You also need to make sure you don’t do anything that could be seen as against the interests of your creditors. 

Remember, should your business become insolvent, the behaviour of the directors leading up to insolvency will be looked at by the administrator. Failing to follow the rules can lead to director’s disqualification. The consequences of this are a ban from being at all involved in running a company for up to 15 years. In extreme cases it can also lead to court action and prosecution. 

What role does the licensed insolvency practitioner play?

From our title, it might seem like insolvency is our main focus. We’re actually responsible for saving 1000s of businesses and jobs every year.  

Your licensed insolvency practitioner (IP) will play a vital role in rescuing your business, as outlined in this article. Their experience in dealing with the uncomfortable situations involving creditors, both immediately and going forward, can also take a lot of the stress off you. 

In the words of The Gazette: “Lenders and directors are also recognising the value of seeking professional advice before a company becomes insolvent, which has led to an increase in restructuring work being undertaken by the profession.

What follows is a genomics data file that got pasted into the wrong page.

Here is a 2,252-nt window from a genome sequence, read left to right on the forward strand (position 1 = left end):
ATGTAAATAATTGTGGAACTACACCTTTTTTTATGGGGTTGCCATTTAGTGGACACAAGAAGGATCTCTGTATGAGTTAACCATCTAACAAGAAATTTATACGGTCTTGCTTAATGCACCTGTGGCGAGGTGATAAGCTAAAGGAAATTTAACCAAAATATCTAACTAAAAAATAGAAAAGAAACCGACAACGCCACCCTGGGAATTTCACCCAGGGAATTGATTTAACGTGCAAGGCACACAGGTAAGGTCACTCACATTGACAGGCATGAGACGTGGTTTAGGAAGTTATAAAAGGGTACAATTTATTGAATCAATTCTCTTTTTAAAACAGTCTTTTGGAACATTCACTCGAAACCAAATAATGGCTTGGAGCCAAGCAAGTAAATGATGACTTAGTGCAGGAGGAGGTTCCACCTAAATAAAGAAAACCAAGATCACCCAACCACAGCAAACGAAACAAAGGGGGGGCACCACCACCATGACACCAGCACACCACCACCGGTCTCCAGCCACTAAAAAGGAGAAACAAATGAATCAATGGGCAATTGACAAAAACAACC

“If an IP is approached at an early stage, there is often an opportunity to successfully keep a business going. The profession sees first-hand the personal toll of a business failing and makes every effort to save jobs where possible.” 

Make sure that you choose a reputable firm. Dozens of companies offering business rescue services can be found with a simple internet search. But there are many unqualified, unscrupulous operators out there interested only in making a quick buck. Many are not licensed or regulated and often have no formal training. 
You can find a list of licensed insolvency practitioners on the Government’s website

Could business rescue be right for you?

Facing financial distress is undoubtedly challenging. By seeking help early, and with the right strategies and understanding of the options available, many businesses can navigate through tough times and emerge stronger. 

But every business’ situation is different. We need to take the time to assess how viable business rescue is for your business. If it’s a viable option, then business rescue could be the catalyst for lasting change.